Amazonia is the world's most diverse wilderness area. Encompassing more than 6 million square kilometres in nine countries of northern South America, its biodiversity, in the full meaning of the word, is impressive. Tropical landscapes range from savannas, to forests seasonally and even permanently flooded by the largest rivers in the world, to white-sand forest and scrub, and terra firme forests (Prance 1987). More than one tenth of the world's species occur there (Prance & Lovejoy 1985), with all the untapped genetic resources, increasingly recognised, and exploited, as an essential for our future.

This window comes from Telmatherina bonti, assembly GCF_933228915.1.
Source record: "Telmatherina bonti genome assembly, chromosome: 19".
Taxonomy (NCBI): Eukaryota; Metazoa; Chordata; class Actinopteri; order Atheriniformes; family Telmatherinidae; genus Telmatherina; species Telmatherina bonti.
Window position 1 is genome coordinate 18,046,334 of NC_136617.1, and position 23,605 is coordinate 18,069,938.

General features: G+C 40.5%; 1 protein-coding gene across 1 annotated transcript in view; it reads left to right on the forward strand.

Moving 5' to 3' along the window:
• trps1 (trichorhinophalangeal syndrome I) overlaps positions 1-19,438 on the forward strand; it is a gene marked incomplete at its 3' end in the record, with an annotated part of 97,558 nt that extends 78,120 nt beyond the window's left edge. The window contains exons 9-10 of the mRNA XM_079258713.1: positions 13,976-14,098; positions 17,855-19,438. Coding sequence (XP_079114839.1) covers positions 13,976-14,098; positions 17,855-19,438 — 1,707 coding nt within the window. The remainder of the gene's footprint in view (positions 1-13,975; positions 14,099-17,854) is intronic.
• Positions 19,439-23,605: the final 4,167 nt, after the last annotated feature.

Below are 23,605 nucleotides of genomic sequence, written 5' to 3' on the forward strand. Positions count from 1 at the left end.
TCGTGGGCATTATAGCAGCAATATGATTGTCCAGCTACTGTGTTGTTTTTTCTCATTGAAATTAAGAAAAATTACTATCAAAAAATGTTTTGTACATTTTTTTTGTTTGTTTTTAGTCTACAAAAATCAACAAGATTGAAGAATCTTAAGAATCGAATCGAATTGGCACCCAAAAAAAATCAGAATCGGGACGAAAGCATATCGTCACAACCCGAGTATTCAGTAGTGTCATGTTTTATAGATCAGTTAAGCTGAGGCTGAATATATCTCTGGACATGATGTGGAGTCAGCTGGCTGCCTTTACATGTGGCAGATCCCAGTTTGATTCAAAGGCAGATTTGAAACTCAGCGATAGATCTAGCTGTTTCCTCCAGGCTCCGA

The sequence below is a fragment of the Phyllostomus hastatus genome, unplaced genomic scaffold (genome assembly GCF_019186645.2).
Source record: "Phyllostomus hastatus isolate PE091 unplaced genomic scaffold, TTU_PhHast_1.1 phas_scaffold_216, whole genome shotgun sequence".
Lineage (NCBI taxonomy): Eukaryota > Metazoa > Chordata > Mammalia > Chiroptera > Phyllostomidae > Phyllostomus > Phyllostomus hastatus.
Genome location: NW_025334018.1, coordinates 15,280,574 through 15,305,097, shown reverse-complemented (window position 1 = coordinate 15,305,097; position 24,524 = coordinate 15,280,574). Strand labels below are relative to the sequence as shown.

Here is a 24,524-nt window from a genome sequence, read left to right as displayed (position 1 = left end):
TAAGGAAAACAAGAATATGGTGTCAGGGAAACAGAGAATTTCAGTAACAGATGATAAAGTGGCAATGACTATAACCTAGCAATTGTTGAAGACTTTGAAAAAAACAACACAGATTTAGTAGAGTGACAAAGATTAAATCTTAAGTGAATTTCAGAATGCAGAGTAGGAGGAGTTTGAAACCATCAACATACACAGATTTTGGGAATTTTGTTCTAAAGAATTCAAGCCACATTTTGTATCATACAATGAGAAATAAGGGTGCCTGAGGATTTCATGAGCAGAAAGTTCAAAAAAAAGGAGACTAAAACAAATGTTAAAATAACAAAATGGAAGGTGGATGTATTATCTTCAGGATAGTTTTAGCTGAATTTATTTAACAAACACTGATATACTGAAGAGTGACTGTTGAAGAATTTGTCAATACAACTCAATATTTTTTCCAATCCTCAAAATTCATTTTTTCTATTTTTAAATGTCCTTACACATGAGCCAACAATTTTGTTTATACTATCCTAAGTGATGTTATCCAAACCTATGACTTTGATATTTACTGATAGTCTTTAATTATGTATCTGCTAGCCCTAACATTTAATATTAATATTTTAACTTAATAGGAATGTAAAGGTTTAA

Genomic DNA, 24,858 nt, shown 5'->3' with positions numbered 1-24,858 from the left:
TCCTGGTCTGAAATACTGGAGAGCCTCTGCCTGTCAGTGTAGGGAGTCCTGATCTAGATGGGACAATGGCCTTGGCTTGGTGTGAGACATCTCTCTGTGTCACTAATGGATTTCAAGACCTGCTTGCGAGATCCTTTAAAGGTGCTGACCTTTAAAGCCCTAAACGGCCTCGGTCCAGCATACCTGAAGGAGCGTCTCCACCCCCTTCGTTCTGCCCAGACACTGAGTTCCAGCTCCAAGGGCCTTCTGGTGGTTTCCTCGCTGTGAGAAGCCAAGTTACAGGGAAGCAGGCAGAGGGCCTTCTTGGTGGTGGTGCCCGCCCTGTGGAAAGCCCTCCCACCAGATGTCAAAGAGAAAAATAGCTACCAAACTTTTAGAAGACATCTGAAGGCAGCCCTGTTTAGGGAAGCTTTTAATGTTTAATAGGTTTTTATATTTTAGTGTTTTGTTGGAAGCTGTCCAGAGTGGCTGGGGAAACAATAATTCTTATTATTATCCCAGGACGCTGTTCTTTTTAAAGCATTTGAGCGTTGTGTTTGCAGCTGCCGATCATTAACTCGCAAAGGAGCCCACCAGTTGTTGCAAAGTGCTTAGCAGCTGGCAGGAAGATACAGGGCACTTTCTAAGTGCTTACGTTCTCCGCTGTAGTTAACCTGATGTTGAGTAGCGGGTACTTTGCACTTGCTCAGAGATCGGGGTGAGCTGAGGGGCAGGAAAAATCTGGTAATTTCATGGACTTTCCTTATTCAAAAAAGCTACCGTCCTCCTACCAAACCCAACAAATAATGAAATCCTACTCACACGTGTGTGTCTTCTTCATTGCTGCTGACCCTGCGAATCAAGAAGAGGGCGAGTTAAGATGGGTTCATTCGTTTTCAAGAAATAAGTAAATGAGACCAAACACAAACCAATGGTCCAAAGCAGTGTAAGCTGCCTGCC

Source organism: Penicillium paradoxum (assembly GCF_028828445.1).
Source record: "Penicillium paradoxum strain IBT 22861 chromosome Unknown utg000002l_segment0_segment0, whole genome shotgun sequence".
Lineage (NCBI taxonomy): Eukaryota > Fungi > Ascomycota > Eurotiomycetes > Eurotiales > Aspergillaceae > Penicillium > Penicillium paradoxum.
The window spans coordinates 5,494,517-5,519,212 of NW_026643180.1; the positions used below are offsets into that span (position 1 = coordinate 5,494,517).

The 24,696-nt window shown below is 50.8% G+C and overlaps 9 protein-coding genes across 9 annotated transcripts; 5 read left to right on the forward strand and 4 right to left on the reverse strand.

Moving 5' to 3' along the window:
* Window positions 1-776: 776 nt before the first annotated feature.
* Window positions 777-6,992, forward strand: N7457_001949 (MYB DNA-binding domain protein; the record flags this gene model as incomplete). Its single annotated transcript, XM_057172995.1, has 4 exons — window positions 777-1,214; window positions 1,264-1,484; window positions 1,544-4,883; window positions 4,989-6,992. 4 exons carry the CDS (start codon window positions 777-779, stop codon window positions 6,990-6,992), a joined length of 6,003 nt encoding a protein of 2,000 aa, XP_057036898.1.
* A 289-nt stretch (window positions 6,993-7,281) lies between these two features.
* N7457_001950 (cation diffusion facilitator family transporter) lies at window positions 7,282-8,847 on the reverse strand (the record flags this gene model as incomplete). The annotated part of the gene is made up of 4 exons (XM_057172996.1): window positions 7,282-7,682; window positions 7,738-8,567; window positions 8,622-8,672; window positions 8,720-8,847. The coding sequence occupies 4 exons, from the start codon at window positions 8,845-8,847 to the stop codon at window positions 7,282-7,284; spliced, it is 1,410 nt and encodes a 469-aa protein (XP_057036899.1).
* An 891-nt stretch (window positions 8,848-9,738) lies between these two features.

Recent compilations indicate at least 40 000 plant species, 427 mammals, 1294 birds, 378 reptiles, 427 amphibians and around 3000 fishes (Mittermeier et al. 2002). The conservation of Amazonia is a global challenge, given its biodiversity, besides its importance in the regulation of regional hydrological regimes and climate and terrestrial carbon storage (Fearnside 1997, 1999, 2000; Saint-Paul et al. 1999).
A biome-level conservation system for the Amazon requires a good understanding not only of the major biodiversity patterns within the region but also of the relative importance of the evolutionary and ecological processes responsible for their generation and maintenance. In this chapter, we explore these issues; we use primates as a study group and hence update the insights provided by Alfred Russel Wallace (1852) in his remarkable account of primate biogeography in Amazonia. First, we describe the areas of endemism currently recognised for vertebrates in the region.